In previous work, we have introduced the technique of relaxed power series computations. With this technique, it is possible to solve implicit equations almost as quickly as doing the operations which occur in the implicit equation. Here “almost as quickly” means that we need to pay a logarithmic overhead. In this paper, we will show how to reduce this logarithmic factor in the case when the constant ring has sufficiently many th roots of unity.

Let be an effective ring and consider two power series and in . In this paper we will be concerned with the efficient computation of the first coefficients of the product .
If the first coefficients of and are known beforehand, then we may use any fast multiplication for polynomials in order to achieve this goal, such as divide and conquer multiplication [KO63, Knu97], which has a time complexity , or F.F.T. multiplication [CT65, SS71, CK91, vdH02a], which has a time complexity .
For certain computations, and most importantly the resolution of implicit equations, it is interesting to use so called “relaxed algorithms” which output the first coefficients of as soon as the first coefficients of and are known for each . This allows for instance the computation of the exponential of a series with using the formula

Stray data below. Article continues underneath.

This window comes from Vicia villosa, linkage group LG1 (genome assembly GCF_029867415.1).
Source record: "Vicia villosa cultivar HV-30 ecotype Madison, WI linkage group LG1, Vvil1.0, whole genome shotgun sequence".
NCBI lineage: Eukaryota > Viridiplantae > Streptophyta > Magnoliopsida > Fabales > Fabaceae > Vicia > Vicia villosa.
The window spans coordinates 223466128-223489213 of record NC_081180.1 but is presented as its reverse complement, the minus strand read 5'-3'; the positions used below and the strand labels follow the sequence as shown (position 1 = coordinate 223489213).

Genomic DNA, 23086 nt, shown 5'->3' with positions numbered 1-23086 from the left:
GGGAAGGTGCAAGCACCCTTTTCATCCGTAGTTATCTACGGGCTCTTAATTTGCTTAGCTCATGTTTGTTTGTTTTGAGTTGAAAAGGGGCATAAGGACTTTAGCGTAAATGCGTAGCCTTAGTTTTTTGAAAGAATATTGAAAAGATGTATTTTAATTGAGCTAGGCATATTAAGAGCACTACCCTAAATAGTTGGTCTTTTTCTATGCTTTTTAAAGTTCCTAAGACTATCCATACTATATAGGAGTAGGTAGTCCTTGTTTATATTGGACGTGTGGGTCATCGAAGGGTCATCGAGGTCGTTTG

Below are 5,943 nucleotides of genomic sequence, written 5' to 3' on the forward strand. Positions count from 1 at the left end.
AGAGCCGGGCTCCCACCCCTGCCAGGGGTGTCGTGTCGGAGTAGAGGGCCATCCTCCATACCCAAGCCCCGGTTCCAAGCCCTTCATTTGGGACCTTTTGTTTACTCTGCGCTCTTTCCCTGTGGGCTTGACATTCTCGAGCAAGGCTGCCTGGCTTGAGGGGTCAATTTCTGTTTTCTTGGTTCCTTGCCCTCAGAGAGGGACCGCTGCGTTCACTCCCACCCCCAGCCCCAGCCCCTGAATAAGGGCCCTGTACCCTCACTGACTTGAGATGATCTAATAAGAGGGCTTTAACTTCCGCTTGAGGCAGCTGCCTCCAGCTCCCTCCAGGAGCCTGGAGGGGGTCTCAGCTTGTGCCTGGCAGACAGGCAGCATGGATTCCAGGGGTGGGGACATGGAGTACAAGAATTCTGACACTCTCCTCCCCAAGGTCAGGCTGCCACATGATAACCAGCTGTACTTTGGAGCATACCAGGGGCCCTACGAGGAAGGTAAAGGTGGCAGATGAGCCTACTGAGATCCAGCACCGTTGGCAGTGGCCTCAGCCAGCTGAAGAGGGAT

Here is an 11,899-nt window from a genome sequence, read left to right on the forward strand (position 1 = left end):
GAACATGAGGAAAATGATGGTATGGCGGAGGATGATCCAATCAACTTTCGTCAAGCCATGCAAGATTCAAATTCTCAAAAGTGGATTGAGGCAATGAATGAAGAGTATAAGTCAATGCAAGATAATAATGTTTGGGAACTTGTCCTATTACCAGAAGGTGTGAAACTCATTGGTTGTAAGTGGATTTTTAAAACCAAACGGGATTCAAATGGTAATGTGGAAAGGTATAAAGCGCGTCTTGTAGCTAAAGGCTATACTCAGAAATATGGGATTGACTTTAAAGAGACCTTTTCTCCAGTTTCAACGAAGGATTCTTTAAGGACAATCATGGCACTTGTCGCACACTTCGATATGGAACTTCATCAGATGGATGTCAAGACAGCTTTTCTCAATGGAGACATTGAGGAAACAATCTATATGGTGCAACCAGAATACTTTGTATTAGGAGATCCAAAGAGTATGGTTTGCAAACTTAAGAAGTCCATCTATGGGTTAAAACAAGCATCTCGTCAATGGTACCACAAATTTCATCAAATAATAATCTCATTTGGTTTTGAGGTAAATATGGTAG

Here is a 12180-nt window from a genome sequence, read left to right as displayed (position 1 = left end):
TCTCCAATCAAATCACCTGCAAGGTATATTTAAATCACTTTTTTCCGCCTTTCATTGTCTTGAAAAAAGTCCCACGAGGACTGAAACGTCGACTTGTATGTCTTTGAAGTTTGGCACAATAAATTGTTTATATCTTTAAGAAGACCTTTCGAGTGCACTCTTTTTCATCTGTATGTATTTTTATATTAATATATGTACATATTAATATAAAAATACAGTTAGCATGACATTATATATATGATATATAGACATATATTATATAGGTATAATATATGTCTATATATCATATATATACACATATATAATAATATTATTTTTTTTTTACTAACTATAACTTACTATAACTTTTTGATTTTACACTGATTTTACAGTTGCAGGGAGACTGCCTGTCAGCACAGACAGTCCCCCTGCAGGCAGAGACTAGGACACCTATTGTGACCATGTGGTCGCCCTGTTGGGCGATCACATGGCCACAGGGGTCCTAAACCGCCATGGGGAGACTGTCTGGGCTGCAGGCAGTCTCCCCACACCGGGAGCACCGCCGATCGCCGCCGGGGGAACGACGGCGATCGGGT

(1) 
More precisely, this formula shows that the computation of reduces to one differentiation, one relaxed product and one relaxed integration. Differentiation and relaxed integration being linear in time, it follows that terms of can be computed in time , where denotes the time complexity of relaxed multiplication. In [vdH97, vdH02a], we proved the following theorem:
and space complexity .
In this paper, we will improve the time complexity bound in this theorem in the case when admits th roots of unity for any . In section 2, we first reduce this problem to the case of “semirelaxed multiplication”, when one of the arguments is fixed and the other one relaxed. More precisely, let and be power series, such that is known up to order . Then a semirelaxed multiplication algorithm computes the product up to order and outputs as soon as are known, for all . In section 3, we show that the overhead in theorem 1 can be reduced to . In section 4, the technique of section 3 is further improved so as to yield an overhead.
In the sequel, we will use the following notations from [vdH02a]: we denote by the set of truncated power series of order , like . Given and , we will denote .
Remark
Remark
An interesting question is whether even better time complexities can be obtained (in analogy with FFTmultiplication). However, we have not managed so far to reduce the cost of relaxed multiplication to or . Nevertheless, it should be noticed that the function grows very slowly; in practice, it very much behaves like as a constant (see section 5).